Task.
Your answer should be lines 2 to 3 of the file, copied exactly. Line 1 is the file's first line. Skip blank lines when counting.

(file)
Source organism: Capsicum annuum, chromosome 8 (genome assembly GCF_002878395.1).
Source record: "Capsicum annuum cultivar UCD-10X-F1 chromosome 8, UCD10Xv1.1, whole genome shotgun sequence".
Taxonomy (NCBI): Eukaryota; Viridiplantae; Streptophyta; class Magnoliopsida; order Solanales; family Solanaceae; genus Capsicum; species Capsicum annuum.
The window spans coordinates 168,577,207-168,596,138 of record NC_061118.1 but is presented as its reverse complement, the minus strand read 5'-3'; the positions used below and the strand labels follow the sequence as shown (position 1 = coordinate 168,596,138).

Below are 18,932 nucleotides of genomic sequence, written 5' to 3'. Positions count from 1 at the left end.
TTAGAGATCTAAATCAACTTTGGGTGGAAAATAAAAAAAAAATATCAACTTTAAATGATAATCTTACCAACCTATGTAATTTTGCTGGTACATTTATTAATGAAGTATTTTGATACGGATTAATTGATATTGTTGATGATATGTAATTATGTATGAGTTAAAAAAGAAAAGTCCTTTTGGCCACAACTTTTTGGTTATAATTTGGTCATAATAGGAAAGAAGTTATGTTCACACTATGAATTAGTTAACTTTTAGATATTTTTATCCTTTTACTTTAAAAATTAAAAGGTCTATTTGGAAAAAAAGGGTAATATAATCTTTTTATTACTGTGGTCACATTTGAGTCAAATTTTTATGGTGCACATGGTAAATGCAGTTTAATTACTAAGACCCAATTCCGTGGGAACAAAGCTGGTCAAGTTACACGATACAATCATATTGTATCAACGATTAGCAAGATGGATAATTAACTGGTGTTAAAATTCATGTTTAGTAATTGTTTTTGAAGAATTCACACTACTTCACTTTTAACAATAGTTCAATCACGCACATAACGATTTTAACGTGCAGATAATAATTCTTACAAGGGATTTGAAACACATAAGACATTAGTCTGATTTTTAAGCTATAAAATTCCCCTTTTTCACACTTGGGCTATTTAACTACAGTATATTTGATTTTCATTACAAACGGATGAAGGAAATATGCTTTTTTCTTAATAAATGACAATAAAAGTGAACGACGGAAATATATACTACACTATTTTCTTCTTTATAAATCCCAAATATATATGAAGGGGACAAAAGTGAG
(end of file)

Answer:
Source record: "Capsicum annuum cultivar UCD-10X-F1 chromosome 8, UCD10Xv1.1, whole genome shotgun sequence".
Taxonomy (NCBI): Eukaryota; Viridiplantae; Streptophyta; class Magnoliopsida; order Solanales; family Solanaceae; genus Capsicum; species Capsicum annuum.